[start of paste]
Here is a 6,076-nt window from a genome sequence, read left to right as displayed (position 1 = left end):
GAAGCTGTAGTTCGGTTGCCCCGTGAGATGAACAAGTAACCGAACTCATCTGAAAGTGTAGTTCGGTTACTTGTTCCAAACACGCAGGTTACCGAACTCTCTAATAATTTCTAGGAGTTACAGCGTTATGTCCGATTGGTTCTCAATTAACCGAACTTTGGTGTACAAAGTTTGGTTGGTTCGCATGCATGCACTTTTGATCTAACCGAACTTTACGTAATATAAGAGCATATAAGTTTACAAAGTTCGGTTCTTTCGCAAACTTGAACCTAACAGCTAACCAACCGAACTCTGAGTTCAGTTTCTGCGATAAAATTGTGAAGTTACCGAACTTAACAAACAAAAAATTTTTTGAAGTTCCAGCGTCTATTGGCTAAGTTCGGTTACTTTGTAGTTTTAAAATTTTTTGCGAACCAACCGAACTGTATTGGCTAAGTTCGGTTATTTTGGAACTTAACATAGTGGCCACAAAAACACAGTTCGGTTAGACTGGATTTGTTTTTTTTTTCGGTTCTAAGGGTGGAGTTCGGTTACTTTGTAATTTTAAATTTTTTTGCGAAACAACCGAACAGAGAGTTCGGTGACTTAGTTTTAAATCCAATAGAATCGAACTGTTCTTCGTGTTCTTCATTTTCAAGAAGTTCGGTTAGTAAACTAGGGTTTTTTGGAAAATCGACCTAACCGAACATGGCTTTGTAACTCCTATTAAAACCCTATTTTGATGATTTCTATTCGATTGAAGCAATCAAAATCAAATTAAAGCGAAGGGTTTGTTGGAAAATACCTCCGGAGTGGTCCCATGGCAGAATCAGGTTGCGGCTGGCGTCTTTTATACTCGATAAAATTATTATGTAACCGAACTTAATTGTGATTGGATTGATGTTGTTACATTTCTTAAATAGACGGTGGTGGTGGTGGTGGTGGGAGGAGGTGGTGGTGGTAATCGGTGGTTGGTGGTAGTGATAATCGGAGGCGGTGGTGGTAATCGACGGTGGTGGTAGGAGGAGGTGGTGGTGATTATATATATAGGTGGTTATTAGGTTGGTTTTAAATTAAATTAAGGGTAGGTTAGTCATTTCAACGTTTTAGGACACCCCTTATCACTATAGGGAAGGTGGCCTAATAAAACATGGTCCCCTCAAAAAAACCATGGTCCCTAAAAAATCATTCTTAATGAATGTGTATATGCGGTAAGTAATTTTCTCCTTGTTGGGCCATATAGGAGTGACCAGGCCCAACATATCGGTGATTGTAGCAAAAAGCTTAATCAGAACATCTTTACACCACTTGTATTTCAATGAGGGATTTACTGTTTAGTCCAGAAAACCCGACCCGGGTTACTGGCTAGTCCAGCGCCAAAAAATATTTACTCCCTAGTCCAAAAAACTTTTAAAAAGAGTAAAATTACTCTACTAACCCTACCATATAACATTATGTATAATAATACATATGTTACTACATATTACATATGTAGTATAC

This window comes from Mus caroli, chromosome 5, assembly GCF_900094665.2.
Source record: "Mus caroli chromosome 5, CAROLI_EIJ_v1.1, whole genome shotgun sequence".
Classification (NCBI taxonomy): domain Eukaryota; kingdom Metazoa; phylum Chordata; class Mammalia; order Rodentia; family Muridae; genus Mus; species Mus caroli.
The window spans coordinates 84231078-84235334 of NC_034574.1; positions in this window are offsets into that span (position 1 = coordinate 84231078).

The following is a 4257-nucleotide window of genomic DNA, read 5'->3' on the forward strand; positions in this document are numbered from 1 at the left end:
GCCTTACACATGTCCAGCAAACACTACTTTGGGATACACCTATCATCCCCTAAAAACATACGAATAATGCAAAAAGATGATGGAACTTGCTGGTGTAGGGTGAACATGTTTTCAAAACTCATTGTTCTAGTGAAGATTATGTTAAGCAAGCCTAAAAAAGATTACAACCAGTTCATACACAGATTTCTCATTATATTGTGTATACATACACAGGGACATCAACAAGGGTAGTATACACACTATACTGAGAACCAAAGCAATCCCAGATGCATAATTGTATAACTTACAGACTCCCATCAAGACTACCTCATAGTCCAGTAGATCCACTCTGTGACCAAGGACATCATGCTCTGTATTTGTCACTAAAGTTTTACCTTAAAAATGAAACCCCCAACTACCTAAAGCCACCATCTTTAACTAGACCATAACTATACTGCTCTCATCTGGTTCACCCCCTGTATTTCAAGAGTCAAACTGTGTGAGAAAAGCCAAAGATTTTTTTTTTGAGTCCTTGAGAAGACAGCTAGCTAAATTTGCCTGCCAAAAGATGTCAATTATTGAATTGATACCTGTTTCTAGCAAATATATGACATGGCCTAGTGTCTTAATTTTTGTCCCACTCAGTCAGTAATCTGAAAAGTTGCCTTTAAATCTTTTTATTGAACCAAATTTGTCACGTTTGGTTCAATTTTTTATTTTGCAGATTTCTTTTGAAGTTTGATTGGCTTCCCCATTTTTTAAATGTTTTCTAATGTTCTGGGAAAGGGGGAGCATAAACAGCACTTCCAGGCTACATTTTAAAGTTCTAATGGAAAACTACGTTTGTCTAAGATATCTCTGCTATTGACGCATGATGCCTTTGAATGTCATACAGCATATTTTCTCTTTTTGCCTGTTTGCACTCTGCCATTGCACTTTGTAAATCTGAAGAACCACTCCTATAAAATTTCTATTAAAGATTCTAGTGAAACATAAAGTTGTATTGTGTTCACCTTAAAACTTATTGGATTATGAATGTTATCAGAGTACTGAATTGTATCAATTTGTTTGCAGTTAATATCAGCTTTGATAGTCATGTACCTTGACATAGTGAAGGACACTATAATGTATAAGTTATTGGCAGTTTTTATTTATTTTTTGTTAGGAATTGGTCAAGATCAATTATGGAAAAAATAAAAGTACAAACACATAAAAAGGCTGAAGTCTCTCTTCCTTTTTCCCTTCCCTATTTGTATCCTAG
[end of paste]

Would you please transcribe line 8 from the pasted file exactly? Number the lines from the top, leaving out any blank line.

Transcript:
GCCTTACACATGTCCAGCAAACACTACTTTGGGATACACCTATCATCCCCTAAAAACATACGAATAATGCAAAAAGATGATGGAACTTGCTGGTGTAGGGTGAACATGTTTTCAAAACTCATTGTTCTAGTGAAGATTATGTTAAGCAAGCCTAAAAAAGATTACAACCAGTTCATACACAGATTTCTCATTATATTGTGTATACATACACAGGGACATCAACAAGGGTAGTATACACACTATACTGAGAACCAAAGCAATCCCAGATGCATAATTGTATAACTTACAGACTCCCATCAAGACTACCTCATAGTCCAGTAGATCCACTCTGTGACCAAGGACATCATGCTCTGTATTTGTCACTAAAGTTTTACCTTAAAAATGAAACCCCCAACTACCTAAAGCCACCATCTTTAACTAGACCATAACTATACTGCTCTCATCTGGTTCACCCCCTGTATTTCAAGAGTCAAACTGTGTGAGAAAAGCCAAAGATTTTTTTTTTGAGTCCTTGAGAAGACAGCTAGCTAAATTTGCCTGCCAAAAGATGTCAATTATTGAATTGATACCTGTTTCTAGCAAATATATGACATGGCCTAGTGTCTTAATTTTTGTCCCACTCAGTCAGTAATCTGAAAAGTTGCCTTTAAATCTTTTTATTGAACCAAATTTGTCACGTTTGGTTCAATTTTTTATTTTGCAGATTTCTTTTGAAGTTTGATTGGCTTCCCCATTTTTTAAATGTTTTCTAATGTTCTGGGAAAGGGGGAGCATAAACAGCACTTCCAGGCTACATTTTAAAGTTCTAATGGAAAACTACGTTTGTCTAAGATATCTCTGCTATTGACGCATGATGCCTTTGAATGTCATACAGCATATTTTCTCTTTTTGCCTGTTTGCACTCTGCCATTGCACTTTGTAAATCTGAAGAACCACTCCTATAAAATTTCTATTAAAGATTCTAGTGAAACATAAAGTTGTATTGTGTTCACCTTAAAACTTATTGGATTATGAATGTTATCAGAGTACTGAATTGTATCAATTTGTTTGCAGTTAATATCAGCTTTGATAGTCATGTACCTTGACATAGTGAAGGACACTATAATGTATAAGTTATTGGCAGTTTTTATTTATTTTTTGTTAGGAATTGGTCAAGATCAATTATGGAAAAAATAAAAGTACAAACACATAAAAAGGCTGAAGTCTCTCTTCCTTTTTCCCTTCCCTATTTGTATCCTAG